There is an ontology for archival description developed by the Europeana
project. The web site for the ontology is here:
and there are some good articles about it here and here:
Note that Europeana provides an XSD version of the ontology because that
is what most of the contributors could handle. (The list of contributors
is here: http://www.europeana.eu/portal/europeana-providers.html).
Europeana shows on the linked data cloud as a major content provider.
When looking for vocabularies, you might want to have a look at the
Linked Open Vocabularies site:
This lists all of the vocabularies in use in the LOD cloud.
You can search for properties, and a search on "time" or "place" gives
you many options.
Note that these are properties, and there is still the question of
values or objects. For example, if you are going to be including
geographic places in your ontology, then you probably want to use URIs
from the geoNames database. (http://www.geonames.org).
On 1/18/14, 6:39 PM, Eric Lease Morgan wrote:
> If you were to select a set of RDF ontologies intended to be used in the linked data of archival descriptions, then what ontologies would you select?
> For simplicity's sake, RDF ontologies are akin to the fields in MARC records or the entities in EAD/XML files. Articulated more accurately, they are the things denoting relationships between subjects and objects in RDF triples. In this light, they are akin to the verbs in all but the most simplistic of sentences. But if they are akin to verbs, then they bring with them all of the nuance and subtlety of human written language. And human written language, in order to be an effective human communications device, comes with two equally important prerequisites: 1) a writer who can speak to an intended audience, and 2) a reader with a certain level of intelligence. A writer who does not use the language of the intended audience speaks to few, and a reader who does not "bring something to the party" goes away with little understanding. Because the effectiveness of every writer is not perfect, and because not every reader comes to the party with a certain level of intelligence, writ!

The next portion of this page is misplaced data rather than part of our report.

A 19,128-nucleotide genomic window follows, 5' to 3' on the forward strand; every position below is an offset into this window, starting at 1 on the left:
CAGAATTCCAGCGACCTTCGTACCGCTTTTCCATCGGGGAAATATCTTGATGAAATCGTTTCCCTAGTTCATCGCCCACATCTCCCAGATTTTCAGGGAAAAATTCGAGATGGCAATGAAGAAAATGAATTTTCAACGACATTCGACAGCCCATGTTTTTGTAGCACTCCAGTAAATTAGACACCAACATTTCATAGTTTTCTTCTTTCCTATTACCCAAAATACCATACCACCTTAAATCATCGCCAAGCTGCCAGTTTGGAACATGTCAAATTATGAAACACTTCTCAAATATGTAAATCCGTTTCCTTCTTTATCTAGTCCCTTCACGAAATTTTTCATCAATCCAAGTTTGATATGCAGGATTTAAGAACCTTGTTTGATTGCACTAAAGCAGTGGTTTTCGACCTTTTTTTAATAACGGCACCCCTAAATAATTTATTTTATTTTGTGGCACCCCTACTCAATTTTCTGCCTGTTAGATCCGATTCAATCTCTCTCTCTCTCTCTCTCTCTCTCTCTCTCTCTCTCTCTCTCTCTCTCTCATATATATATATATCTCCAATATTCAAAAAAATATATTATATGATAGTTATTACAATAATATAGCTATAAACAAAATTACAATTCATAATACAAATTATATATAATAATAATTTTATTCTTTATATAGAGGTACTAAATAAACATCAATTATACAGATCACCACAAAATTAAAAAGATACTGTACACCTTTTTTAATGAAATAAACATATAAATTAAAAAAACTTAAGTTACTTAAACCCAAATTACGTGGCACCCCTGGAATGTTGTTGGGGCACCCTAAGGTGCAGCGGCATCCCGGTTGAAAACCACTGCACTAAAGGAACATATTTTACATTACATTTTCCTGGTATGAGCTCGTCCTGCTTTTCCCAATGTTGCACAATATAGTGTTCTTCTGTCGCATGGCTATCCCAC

> ten language is imperfect. Similarly, the ontologies of linked data are imperfect. There are no perfect ontologies nor absolutely correct uses of them. There are only best practices and common usages.
> This being the case, ontologies still need to be selected in order for linked data to be manifested. What ontologies would you suggest be used when creating linked data for archival descriptions? Here are a few possibilities, listed in no priority order:
> * Dublin Core Terms - This ontology is rather bibliographic in
> nature, and provides a decent framework for describing much of
> the content of archival descriptions.
> * FOAF - Archival collections often originate from individual
> people. Such is the scope of FOAF, and FOAF is used by a number
> of other sets of linked data.
> * MODS - Because many archival descriptions are rooted in MARC
> records, and MODS is easily mapped from MARC.
> * Schema.org - This is an up-and-coming ontology heralded by the
> 600-pound gorillas in the room -- Google, Microsoft, Yahoo, etc.
> While the ontology has not been put into practice for very long,
> it is growing and wide ranging.
> * RDF - This ontology is necessary because linked data is
> manifested as... RDF
> * RDFS - This ontology may be necessary because the archival
> community may be creating some of its own ontologies.
> * OWL and SKOS - Both of these ontologies seem to be used to
> denote relationships between terms in other ontologies. In this
> way they are used to create classification schemes and thesauri.
> For example, they allow the implementor to denote "creator" in one
> ontology is the same as "author" in another ontology. Or they
> allow "country" in one ontology to be denoted as a parent
> geographic term for "city" in another ontology.
> While some or all of these ontologies may be useful for linked data of archival descriptions, what might some other ontologies include? (Remember, it is often "better" to select existing ontologies rather than inventing, unless there is something distinctly unique about a particular domain.) For example, how about an ontology denoting times? Or how about one for places? FOAF is good for people, but what about organizations or institutions?
> Inquiring minds would like to know.
> Eric Morgan
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